Embed custom game engine in QTWindow



  • HI everyone!
    I wrote a small game engine and would like to use QT for it's tools. The engine is compiled as a .lib file and has no direct implementation for a "window". It uses instead a pure virtual class. I've successfully implemented a GLFW window that implements the pure virtual interface. It works like a charm.

    Here is how it is designed:

    The engine expects a IWindow implementation to use as render target:

    GameEngine gameEngine(IWindow& window );

    Than it runs the Game
    gameEngine.run(int width, int height, const char* title, Game& game);
    This runs the game until IWindow.shouldClose() returns false;

    1 -The first problem is that QT manages the application loop via QApplication::exec(), So i can not run both! How to integrate both loops ?

    2 - The engine uses GLEW to bind to opengl core profile calls. Is it a problem ?
    3 - I saw some QT+OpenGL examples on the web, using QGLWidget. It works, but the drawing is triggered by QT when the control needs updating. Is it possible to use QGLWidget but trigger the Draw from somewhere else (like my engine render loop) ?

    I know all 3 questions are related and probably one problem leads to the next one. I really appreciate any good hint regarding these questions.


  • Moderators

    Hi, welcome to devnet.

    1. A better and more portable design would be if an engine did not run its own loop. The most popular way to do that is to provide a kind of Initialize(), Frame() and Shutdown() interface that you could call from a loop provided by whatever windowing framework (most of them usually have that). The Frame() part would measure the time elapsed from last frame and advance the states proportionally to that.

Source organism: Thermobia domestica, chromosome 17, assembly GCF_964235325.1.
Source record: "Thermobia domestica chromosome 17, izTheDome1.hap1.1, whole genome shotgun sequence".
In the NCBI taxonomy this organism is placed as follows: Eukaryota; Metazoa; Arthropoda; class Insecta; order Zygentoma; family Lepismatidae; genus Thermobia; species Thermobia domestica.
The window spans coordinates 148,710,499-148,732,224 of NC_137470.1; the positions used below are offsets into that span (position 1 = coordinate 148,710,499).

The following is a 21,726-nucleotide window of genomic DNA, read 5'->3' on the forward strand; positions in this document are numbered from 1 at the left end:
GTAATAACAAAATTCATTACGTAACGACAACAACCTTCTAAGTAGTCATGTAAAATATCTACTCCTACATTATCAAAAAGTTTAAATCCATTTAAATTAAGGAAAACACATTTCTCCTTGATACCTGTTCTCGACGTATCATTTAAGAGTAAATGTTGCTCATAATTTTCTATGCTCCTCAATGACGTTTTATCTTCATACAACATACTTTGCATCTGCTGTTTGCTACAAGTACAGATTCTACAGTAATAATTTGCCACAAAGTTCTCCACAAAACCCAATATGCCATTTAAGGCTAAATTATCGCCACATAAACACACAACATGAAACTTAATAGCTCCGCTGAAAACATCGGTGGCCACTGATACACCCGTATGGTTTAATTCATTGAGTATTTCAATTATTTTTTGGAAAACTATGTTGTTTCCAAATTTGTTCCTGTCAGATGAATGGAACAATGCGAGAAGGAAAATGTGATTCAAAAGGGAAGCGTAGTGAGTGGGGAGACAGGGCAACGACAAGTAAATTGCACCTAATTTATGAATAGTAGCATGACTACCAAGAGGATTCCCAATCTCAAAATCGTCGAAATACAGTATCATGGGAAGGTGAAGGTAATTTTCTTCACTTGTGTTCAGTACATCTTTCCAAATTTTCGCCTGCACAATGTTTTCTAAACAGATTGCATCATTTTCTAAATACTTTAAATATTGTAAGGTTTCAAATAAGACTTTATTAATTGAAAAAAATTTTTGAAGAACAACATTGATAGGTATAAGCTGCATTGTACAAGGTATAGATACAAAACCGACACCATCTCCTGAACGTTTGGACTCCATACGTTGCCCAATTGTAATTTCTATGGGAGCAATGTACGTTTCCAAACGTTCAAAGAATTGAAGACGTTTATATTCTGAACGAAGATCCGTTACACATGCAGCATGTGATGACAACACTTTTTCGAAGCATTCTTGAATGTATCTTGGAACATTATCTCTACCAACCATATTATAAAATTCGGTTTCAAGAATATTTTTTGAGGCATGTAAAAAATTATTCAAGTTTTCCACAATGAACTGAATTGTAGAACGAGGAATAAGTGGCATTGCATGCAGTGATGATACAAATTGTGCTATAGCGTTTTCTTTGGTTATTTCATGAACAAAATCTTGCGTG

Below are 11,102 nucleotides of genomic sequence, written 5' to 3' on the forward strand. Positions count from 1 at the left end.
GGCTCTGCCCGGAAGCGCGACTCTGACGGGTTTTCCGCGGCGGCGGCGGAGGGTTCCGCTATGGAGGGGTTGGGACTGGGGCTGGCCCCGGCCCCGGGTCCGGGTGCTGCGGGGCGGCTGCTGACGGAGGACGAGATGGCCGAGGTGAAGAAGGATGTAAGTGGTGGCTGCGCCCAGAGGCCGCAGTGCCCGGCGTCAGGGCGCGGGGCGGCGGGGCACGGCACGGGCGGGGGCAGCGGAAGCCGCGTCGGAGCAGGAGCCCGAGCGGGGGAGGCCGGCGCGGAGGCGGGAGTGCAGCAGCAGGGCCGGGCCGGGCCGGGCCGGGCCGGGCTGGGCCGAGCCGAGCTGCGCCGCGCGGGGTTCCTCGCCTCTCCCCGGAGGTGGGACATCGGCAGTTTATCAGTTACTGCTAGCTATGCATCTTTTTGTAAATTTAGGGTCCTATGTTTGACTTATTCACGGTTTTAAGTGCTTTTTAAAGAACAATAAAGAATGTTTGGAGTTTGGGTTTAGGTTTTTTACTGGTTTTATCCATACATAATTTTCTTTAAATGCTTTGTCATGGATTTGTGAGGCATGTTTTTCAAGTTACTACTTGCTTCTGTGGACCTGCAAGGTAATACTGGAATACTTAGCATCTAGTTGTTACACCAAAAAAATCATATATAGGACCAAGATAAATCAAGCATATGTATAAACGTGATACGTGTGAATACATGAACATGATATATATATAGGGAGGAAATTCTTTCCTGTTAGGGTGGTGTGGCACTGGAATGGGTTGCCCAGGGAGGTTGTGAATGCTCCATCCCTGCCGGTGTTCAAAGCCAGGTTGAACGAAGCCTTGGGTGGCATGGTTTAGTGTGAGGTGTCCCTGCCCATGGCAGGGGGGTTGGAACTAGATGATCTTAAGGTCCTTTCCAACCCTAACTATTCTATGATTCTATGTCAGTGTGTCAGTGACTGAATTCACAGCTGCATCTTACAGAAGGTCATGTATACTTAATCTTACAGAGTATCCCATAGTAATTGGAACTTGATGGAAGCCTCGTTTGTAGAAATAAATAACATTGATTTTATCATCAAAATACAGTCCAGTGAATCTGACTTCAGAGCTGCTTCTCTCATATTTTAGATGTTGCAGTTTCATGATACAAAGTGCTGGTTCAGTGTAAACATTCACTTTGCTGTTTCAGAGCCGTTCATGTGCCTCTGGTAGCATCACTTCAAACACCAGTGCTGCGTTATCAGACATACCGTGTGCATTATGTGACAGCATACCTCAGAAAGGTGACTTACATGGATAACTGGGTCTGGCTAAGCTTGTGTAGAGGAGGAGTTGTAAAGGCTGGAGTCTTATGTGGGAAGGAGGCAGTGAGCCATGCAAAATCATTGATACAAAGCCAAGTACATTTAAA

If you don't want to go that path (just make sure you really don't) you could also run the two loops in parallel, starting your engine's loop in a worker thread. This leads to some synchronization issues, but with some work could be manageable.

    2. Again - it's better if the engine does not provide it's own OpenGL bindings but uses the ones provided by the windowing framework (e.g. QOpenGLFunctions in case of Qt). There should be no problem in using GLEW along with Qt, just make sure you do your GLEW/OpenGL calls with a current GL context provided by Qt.

    3. QGLWidget is replaced now with a more modern QOpenGLWidget. If all you need is a window and input management (like with GLFW) then consider using QWindow with an OpenGL surface format instead. You will get better performance and drop the requirement of QtWidgets module.
      As for triggering the update - there's an update() method for that. You can call it how often you need and it will schedule OpenGL painting. The usual way to tackle this is either using a timer or calling update() at the end of the painting method to schedule updates "as often as possible" i.e. as often as v-sync allows.



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